COLONEL RICHARD KEMP says Sergeant Blackman should be given special pleading when he is sentenced
The Chief of the Defence Staff says ‘murder is murder’ and there must be no special pleading on behalf of British Marine Sergeant Alexander Blackman when he is sentenced today for murdering an injured insurgent in Afghanistan.
But General Sir Nicholas Houghton could not be more wrong. I believe it is imperative there should be special pleading for a fighting man our government sent into battle with orders to forfeit his life if called upon to do so.
Some 47 per cent of the British public understand this, according to opinion polls, and want leniency to be shown.
No other human activity is comparable with war, and Sgt Blackman’s killing of a wounded Taliban prisoner following an attack on a patrol base in Helmand province is not comparable with gang murders on the streets of Britain.
The court martial having delivered its guilty verdict (two of his comrades were acquitted), there will be pressure to make an example of Sgt Blackman so that the remnants of an unpopular war can be airbrushed away and the national conscience soothed.
Yesterday’s decision to allow the man to be named (after the lifting of a High Court ban that had meant he had previously only been known as ‘Marine A’) will be seen with great anger by many in the Armed Forces.
Royal Marines in Afghanistan
Blackman may be guilty of murder, but identifying him has placed him and his family and friends, at risk of reprisal attacks from Islamist extremists.
You only have to read the horrendous evidence from the trial of those charged with the murder of Fusilier Lee Rigby in Woolwich to understand the terrible dangers our soldiers face, on duty and off, at home and abroad.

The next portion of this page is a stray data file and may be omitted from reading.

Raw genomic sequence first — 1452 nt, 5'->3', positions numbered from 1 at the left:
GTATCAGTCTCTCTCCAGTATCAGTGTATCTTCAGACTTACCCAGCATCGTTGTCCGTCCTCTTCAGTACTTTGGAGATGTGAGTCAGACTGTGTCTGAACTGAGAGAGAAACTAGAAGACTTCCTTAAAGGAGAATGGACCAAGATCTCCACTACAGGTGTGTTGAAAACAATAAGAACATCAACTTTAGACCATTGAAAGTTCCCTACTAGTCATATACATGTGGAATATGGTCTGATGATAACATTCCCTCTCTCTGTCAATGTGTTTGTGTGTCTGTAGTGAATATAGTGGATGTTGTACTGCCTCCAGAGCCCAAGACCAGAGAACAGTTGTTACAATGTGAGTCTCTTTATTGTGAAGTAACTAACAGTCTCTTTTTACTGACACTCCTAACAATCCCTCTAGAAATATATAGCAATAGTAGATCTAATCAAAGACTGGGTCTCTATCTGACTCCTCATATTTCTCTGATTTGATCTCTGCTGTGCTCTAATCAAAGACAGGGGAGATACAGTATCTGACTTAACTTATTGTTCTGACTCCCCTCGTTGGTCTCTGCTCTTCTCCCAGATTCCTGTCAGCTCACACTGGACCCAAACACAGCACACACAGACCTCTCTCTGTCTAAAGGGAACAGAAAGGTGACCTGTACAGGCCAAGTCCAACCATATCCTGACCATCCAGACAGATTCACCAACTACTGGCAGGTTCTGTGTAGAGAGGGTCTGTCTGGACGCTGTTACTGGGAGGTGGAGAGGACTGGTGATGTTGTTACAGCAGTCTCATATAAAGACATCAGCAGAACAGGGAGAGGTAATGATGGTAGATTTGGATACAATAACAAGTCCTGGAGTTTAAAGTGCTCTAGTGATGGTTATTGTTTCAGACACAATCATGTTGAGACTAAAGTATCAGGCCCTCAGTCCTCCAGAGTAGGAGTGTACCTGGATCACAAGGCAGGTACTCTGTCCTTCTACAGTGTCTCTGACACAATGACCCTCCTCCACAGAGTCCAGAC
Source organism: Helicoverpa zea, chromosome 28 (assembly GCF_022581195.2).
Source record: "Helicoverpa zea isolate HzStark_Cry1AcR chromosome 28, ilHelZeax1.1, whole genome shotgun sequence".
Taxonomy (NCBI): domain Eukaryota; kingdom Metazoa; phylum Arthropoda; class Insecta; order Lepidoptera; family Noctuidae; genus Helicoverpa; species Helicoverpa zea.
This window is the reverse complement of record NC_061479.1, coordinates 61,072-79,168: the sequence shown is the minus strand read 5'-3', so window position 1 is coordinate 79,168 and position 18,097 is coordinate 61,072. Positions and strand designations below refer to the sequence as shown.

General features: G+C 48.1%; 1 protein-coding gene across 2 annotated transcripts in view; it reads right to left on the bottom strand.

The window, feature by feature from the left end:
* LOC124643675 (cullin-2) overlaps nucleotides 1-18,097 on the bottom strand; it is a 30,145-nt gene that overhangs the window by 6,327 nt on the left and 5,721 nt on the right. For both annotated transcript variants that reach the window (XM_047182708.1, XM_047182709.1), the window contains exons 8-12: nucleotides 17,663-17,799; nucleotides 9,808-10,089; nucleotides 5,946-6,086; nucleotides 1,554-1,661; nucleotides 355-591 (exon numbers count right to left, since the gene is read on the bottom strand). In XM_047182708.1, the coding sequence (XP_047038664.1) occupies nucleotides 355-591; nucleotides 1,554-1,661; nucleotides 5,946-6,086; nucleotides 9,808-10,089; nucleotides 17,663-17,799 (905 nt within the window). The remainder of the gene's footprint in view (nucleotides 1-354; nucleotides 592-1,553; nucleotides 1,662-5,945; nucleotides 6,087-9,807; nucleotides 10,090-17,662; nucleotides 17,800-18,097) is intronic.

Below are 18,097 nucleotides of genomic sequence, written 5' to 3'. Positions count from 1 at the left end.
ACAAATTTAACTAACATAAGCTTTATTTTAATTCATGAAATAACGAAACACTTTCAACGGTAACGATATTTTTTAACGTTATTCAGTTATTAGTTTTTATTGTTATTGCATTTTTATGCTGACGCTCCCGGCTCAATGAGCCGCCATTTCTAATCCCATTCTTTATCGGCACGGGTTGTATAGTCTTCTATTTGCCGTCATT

All my experience as an infantry soldier, particularly my time commanding British Forces in Afghanistan, tells me the military court should resist any political pressure.
Instead, the court martial members should consider the mitigation for Sgt Blackman’s crime.
It could be summed up by that great British soldier, Field Marshal Montgomery. His view was that a soldier reflected the national character of his country — influenced ‘by his home, his upbringing and his historical traditions’.
In his days, these values were patriotism, chivalry, honour, discipline and self-sacrifice. Back then, soldiers were regular church-goers.
But the past 30 years have seen greater and more rapid change in every aspect of our society than at any time in human history. Soldiers today rarely see the inside of a church and are brought up on movies dripping in gratuitous, unrestrained blood and gore.
It is the influence of this less moral culture — condoned by successive governments pursuing an agenda of secularism and multi-cultural moral relativism — which now determines how a soldier acts under extreme pressure.
General Houghton expects ‘immaculate standards of our people’, and the Royal Marines train their men in the laws of war, professional ethics and the standards and values required of them. But Montgomery explains that ‘no matter what may be instilled into him in the Army, the soldier will retain his individual character, which he